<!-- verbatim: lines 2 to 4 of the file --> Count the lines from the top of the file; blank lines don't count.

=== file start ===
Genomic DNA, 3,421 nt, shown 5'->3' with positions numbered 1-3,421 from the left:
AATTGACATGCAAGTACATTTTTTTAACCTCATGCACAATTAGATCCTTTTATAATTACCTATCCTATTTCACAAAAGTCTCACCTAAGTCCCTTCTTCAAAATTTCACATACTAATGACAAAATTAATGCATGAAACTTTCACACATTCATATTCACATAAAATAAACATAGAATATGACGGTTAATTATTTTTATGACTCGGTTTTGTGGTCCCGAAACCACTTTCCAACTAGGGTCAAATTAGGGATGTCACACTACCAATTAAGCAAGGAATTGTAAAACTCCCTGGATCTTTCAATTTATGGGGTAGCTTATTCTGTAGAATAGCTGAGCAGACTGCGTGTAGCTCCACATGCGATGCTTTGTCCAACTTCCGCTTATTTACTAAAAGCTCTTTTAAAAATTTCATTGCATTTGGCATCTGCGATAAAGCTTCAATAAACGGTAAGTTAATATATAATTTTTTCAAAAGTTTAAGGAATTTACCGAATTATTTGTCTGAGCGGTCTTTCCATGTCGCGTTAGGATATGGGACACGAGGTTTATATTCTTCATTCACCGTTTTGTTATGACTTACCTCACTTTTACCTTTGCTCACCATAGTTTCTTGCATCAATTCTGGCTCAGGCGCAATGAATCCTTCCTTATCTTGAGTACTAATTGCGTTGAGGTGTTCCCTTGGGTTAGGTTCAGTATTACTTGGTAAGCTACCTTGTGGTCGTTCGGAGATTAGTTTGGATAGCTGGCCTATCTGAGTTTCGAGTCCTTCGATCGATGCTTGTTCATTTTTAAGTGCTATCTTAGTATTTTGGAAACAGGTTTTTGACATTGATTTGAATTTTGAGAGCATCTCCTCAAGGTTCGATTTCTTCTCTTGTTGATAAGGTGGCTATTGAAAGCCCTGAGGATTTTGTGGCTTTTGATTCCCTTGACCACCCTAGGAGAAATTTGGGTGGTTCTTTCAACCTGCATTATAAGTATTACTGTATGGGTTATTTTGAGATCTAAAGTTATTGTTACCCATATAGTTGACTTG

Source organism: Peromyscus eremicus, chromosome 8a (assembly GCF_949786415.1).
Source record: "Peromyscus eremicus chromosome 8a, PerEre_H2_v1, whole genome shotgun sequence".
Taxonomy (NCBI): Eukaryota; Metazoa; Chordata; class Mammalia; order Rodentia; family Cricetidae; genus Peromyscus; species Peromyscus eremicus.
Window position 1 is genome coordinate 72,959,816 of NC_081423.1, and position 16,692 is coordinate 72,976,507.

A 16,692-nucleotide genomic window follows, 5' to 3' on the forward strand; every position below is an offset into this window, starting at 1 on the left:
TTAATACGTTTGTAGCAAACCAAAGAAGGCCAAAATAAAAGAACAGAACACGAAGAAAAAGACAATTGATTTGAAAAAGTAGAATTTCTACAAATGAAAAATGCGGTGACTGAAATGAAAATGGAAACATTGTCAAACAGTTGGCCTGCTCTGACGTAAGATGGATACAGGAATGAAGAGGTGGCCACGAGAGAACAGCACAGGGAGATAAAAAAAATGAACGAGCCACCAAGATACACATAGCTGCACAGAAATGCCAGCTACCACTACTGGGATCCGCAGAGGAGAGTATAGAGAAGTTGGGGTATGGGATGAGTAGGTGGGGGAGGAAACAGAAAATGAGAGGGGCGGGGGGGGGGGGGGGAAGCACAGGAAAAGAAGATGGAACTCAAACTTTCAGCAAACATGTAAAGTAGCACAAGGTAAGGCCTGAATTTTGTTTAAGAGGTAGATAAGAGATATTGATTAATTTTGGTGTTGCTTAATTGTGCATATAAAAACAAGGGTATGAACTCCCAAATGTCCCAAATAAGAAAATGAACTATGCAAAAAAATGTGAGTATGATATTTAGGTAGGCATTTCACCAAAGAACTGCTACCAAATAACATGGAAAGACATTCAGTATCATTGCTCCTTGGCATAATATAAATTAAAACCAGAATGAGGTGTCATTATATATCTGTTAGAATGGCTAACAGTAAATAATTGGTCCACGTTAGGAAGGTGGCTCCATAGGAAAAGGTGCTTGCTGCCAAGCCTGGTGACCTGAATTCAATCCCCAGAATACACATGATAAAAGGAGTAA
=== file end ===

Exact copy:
AATTGACATGCAAGTACATTTTTTTAACCTCATGCACAATTAGATCCTTTTATAATTACCTATCCTATTTCACAAAAGTCTCACCTAAGTCCCTTCTTCAAAATTTCACATACTAATGACAAAATTAATGCATGAAACTTTCACACATTCATATTCACATAAAATAAACATAGAATATGACGGTTAATTATTTTTATGACTCGGTTTTGTGGTCCCGAAACCACTTTCCAACTAGGGTCAAATTAGGGATGTCACACTACCAATTAAGCAAGGAATTGTAAAACTCCCTGGATCTTTCAATTTATGGGGTAGCTTATTCTGTAGAATAGCTGAGCAGACTGCGTGTAGCTCCACATGCGATGCTTTGTCCAACTTCCGCTTATTTACTAAAAGCTCTTTTAAAAATTTCATTGCATTTGGCATCTGCGATAAAGCTTCAATAAACGGTAAGTTAATATATAATTTTTTCAAAAGTTTAAGGAATTTACCGAATTATTTGTCTGAGCGGTCTTTCCATGTCGCGTTAGGATATGGGACACGAGGTTTATATTCTTCATTCACCGTTTTGTTATGACTTACCTCACTTTTACCTTTGCTCACCATAGTTTCTTGCATCAATTCTGGCTCAGGCGCAATGAATCCTTCCTTATCTTGAGTACTAATTGCGTTGAGGTGTTCCCTTGGGTTAGGTTCAGTATTACTTGGTAAGCTACCTTGTGGTCGTTCGGAGATTAGTTTGGATAGCTGGCCTATCTGAGTTTCGAGTCCTTCGATCGATGCTTGTTCATTTTTAAGTGCTATCTTAGTATTTTGGAAACAGGTTTTTGACATTGATTTGAATTTTGAGAGCATCTCCTCAAGGTTCGATTTCTTCTCTTGTTGATAAGGTGGCTATTGAAAGCCCTGAGGATTTTGTGGCTTTTGATTCCCTTGACCACCCTAGGAGAAATTTGGGTGGTTCTTTCAACCTGCATTATAAGTATTACTGTATGGGTTATTTTGAGATCTAAAGTTATTGTTACCCATATAGTTGACTTG

Source organism: Peromyscus eremicus, chromosome 8a (assembly GCF_949786415.1).
Source record: "Peromyscus eremicus chromosome 8a, PerEre_H2_v1, whole genome shotgun sequence".